Vegetation of TsitsikammaApproximately 30% of the park is covered in fynbos and has a wide variety of beautiful flowering plants, including proteas and heather. The Tsitsikamma forest hosts ancient trees such as yellowwood – South Africa’s national tree. The Big Tree, a 37-metre yellowwood, is estimated to be roughly 700 years old. The park is also home to stinkwood, hard and white pear, ironwood, kamansi and other species, including Cape blackwood, forest elder, candlewood and the famous Outeniqua yellowwood, along with climbers including wild grape, red saffron and milky rope. Recently, a number of new species of orchids have been discovered in the park, including the moonlight orchid.
Tsitsikamma’s faunaTsitsikamma National Park supports a variety of species. Here you’ll find various protected species, most on the small side and home on the steep, densely forested slopes. These include blue duikers (the smallest antelope in South Africa) Cape clawless otters, caracals, bushbucks, grysboks and bushpigs.
Land mammals aside, the sea harbours dolphins and porpoises, and there are some excellent viewpoints from which spot not just these, but also southern right whales in the waves below.
At the other end of the size spectrum, The Salt River, which joins the sea just west of Nature’s Valley, is a “fish-less system". Endemic aquatic insects have recently been discovered here which area adapted to this habitat; scientists think that have evolved very little over millions of years – although similar species are found in Madagascar and South America, suggesting that these continents were once joined together.
Birds in TsitsikammaWithin the Tsitsikamma National Park the birdlife is varied – 35 different bird species have been recorded in the forest itself, while in the park as a whole more than 220 species have been identified.
In the forest you’re likely to spot (or hear) the colourful Knysna loerie, along with African emerald cuckoos, narina trogons, African fish eagles, olive woodpeckers and grey cuckoo shrikes. Along the coastline more than 40 species of seabird have been recorded. The most attractive is the rare African black oystercatcher, but other noteworthy species in this area include cormorants; African finfoots; kelp gulls; and pied, half-collared and giant kingfishers.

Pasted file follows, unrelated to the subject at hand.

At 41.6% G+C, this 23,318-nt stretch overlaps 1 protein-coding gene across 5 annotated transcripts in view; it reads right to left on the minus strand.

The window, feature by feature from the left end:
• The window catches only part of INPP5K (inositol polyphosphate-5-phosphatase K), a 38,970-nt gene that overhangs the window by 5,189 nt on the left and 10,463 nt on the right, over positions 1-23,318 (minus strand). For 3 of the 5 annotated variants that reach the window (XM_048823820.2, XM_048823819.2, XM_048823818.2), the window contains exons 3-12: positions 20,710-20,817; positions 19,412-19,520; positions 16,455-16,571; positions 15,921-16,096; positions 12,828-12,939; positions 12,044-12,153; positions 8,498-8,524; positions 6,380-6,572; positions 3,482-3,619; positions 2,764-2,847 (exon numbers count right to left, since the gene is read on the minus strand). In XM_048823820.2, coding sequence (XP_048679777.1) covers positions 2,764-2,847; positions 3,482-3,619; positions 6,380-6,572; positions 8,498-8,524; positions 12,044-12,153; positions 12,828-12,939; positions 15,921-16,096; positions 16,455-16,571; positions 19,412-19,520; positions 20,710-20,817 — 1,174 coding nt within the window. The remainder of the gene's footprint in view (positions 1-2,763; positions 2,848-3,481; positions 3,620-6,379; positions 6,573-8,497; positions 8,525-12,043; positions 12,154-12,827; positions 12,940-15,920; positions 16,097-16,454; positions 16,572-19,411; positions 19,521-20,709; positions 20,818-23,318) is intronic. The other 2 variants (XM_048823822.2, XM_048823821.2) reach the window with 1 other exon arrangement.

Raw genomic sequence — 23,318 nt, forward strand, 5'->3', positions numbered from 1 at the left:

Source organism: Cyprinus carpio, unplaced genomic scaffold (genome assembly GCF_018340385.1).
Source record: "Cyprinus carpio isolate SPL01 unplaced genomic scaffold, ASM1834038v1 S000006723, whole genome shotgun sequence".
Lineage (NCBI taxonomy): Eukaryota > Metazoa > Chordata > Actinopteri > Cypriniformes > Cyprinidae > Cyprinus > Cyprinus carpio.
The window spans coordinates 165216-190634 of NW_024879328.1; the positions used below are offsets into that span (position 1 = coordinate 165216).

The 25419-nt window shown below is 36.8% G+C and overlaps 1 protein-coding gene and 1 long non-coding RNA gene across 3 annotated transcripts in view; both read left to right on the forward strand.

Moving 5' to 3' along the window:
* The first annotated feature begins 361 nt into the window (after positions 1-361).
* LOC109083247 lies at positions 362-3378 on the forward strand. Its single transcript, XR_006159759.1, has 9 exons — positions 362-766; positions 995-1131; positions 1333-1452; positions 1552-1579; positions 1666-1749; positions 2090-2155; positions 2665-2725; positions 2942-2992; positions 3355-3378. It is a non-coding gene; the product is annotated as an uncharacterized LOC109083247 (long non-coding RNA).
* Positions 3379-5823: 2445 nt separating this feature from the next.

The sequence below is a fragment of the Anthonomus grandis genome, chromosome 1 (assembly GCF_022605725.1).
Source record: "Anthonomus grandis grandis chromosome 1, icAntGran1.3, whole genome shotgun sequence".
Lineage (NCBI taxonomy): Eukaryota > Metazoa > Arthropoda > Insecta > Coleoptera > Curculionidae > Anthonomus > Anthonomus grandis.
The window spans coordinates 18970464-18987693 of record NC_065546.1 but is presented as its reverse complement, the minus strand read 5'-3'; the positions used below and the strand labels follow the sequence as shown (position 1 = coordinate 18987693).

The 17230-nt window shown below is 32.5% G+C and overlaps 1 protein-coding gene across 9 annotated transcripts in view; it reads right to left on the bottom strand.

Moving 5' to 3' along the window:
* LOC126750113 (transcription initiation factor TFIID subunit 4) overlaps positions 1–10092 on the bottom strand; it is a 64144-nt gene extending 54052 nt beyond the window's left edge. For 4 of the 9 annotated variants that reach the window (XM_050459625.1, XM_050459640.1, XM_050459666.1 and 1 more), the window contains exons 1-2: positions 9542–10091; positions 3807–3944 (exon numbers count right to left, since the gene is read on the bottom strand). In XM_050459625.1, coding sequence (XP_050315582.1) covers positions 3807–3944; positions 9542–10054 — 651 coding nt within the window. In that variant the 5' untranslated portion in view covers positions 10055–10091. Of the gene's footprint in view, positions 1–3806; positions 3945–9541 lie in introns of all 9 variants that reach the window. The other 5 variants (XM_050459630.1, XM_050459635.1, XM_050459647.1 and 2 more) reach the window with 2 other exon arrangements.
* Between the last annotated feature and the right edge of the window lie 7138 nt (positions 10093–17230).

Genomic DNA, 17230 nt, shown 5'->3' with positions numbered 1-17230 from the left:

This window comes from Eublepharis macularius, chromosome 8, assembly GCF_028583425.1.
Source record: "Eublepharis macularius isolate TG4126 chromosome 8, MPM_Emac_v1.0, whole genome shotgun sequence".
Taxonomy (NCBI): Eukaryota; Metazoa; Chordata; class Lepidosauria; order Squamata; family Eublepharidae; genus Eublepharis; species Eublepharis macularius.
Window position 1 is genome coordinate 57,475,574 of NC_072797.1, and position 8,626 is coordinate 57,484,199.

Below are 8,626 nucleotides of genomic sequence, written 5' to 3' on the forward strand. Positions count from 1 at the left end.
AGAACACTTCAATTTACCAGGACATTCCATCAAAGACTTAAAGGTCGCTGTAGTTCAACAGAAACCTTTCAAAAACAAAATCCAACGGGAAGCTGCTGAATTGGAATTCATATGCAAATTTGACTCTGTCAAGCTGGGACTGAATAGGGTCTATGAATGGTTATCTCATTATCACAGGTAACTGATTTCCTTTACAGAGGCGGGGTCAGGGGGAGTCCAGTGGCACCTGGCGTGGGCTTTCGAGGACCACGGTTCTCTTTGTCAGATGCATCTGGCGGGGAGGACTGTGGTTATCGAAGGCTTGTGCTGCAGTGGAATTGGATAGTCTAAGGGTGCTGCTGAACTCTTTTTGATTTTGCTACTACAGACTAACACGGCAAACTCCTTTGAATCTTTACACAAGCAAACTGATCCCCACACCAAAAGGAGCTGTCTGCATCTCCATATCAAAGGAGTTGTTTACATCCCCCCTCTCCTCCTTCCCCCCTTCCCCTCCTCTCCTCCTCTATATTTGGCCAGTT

What to do and see: activities around TsitsikammaAround Tsitsikamma and in the park itself there’s lots to do for those who like the outdoors. Specifically there are a range of forest trails and footpaths, as well as some very spectacular sections of coastal footpath – which have been clearly documented and marked. These vary from shorter hikes, which take only a few hours and which anyone can do for themselves; to much longer, multi-day hikes which are booked in advance. All are geared to those who want to hike by themselves, without a guide.
Perhaps the most famous hike in South Africa, the Otter Trail is here. It hugs the coast from Storms River Mouth to Nature’s Valley, taking four nights and five days to cover 41km, and passing rivers, gorges, broken cliff faces and waterfalls. This is a tough hike which climbs up onto the coastal plateau, and down to ford rivers – and it’s also possible to swim or snorkel in the tidal pools.
As well as hiking, there are a number of commercial operations in the area which organise kayaking, boating, kloofing (hiking and river-sliding) trips, as well as canoeing, tubing and stand-up paddle-boarding.